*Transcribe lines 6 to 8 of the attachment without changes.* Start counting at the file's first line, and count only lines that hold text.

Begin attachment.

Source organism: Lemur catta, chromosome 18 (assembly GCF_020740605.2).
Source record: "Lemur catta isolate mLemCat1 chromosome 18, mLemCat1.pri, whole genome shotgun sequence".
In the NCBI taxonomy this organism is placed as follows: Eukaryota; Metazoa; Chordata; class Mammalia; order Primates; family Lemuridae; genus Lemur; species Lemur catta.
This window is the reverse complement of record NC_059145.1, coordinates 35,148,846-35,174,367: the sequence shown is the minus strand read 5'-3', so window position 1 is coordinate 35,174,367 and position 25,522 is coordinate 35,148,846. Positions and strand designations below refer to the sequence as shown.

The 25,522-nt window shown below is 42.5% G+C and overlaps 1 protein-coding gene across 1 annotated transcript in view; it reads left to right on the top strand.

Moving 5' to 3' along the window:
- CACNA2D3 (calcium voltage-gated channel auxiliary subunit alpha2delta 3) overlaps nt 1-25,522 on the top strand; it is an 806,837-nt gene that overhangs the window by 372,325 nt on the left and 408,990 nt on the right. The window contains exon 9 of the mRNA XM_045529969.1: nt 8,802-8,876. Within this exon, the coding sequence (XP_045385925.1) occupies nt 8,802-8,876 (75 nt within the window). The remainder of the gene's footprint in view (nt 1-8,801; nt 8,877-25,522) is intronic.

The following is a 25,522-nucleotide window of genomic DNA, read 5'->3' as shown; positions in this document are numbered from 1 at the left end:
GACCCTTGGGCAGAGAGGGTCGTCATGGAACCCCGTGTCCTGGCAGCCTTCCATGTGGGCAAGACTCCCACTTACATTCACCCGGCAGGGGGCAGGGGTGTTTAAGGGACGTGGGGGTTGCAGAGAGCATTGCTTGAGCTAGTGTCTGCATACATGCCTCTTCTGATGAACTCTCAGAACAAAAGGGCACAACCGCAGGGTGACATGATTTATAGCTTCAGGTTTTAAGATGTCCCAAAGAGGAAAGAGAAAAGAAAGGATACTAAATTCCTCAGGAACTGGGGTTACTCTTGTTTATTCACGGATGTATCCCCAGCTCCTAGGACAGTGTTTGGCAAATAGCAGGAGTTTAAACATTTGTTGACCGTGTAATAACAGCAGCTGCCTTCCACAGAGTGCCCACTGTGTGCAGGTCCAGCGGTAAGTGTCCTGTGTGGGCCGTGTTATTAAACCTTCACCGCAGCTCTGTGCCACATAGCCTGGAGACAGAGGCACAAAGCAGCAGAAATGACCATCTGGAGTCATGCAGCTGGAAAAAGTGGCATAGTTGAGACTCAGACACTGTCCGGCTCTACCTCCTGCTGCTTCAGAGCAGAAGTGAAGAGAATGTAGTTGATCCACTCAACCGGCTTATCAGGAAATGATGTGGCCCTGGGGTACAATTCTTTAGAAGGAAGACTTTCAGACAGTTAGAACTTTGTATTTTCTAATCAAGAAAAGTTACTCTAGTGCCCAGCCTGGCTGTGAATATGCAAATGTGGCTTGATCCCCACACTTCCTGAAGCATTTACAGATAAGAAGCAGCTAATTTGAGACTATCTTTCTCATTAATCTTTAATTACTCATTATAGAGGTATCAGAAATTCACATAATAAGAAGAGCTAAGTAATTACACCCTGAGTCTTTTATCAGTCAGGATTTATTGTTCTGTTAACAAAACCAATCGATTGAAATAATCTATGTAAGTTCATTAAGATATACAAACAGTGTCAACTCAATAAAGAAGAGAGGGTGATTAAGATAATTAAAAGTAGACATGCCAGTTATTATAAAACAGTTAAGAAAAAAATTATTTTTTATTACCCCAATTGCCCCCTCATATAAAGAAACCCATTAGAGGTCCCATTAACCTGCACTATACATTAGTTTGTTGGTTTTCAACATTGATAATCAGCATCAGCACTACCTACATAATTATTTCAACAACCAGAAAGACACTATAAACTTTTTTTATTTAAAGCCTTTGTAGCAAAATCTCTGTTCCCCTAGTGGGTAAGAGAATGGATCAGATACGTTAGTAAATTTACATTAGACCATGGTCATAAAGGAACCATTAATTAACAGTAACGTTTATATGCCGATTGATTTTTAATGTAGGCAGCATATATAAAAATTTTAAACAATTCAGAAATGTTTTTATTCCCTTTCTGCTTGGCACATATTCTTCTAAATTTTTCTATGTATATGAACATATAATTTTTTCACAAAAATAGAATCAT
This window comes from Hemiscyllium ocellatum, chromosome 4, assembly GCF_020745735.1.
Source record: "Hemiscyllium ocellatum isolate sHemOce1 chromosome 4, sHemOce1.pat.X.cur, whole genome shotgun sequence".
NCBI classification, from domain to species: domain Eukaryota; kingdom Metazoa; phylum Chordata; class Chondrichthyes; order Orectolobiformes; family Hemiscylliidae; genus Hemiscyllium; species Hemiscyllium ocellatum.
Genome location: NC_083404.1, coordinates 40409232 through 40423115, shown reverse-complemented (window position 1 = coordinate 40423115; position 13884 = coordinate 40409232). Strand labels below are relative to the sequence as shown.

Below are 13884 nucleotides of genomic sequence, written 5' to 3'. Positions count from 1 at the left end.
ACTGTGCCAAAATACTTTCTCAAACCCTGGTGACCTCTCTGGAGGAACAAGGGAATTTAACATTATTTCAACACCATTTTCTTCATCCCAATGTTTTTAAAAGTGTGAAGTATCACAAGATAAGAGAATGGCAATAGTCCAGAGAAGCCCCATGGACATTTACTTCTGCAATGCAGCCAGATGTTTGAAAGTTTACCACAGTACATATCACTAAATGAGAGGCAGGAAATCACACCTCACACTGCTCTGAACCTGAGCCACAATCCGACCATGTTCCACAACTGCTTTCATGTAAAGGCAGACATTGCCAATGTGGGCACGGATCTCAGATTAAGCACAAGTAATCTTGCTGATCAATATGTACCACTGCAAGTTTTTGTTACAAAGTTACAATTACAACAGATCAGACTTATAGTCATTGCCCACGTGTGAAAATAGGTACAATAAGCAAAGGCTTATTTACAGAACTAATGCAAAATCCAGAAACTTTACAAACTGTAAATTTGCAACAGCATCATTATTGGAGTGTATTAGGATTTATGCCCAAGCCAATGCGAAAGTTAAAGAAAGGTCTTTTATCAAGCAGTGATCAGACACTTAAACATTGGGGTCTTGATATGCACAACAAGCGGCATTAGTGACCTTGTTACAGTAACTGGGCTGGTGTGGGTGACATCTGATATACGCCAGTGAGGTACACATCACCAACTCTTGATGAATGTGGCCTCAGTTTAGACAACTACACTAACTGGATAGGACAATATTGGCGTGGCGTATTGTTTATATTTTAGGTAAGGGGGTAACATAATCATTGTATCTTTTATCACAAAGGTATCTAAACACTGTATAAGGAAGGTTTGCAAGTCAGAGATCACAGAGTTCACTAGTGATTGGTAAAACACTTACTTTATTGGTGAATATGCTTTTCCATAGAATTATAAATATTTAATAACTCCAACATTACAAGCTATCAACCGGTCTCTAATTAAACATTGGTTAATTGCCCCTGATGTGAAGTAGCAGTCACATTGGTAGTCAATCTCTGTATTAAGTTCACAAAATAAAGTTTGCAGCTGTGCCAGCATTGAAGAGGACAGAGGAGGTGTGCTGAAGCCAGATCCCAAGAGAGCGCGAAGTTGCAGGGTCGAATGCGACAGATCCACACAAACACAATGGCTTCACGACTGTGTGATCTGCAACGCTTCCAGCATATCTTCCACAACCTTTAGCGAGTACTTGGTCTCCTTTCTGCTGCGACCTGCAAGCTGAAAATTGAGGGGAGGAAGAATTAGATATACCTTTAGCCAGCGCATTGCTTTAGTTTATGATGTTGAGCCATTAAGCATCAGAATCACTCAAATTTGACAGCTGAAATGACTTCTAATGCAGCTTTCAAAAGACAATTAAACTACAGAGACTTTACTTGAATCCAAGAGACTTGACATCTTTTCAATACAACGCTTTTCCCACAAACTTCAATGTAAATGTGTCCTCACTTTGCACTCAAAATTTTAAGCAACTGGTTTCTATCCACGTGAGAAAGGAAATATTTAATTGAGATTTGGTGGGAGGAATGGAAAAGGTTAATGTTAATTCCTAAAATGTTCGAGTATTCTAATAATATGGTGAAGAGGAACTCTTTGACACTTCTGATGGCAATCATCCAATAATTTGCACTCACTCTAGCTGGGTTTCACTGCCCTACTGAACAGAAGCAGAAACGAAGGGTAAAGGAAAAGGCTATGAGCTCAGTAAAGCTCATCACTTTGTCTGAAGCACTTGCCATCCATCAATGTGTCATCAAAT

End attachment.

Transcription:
Moving 5' to 3' along the window:
- CACNA2D3 (calcium voltage-gated channel auxiliary subunit alpha2delta 3) overlaps nt 1-25,522 on the top strand; it is an 806,837-nt gene that overhangs the window by 372,325 nt on the left and 408,990 nt on the right. The window contains exon 9 of the mRNA XM_045529969.1: nt 8,802-8,876. Within this exon, the coding sequence (XP_045385925.1) occupies nt 8,802-8,876 (75 nt within the window). The remainder of the gene's footprint in view (nt 1-8,801; nt 8,877-25,522) is intronic.

The following is a 25,522-nucleotide window of genomic DNA, read 5'->3' as shown; positions in this document are numbered from 1 at the left end: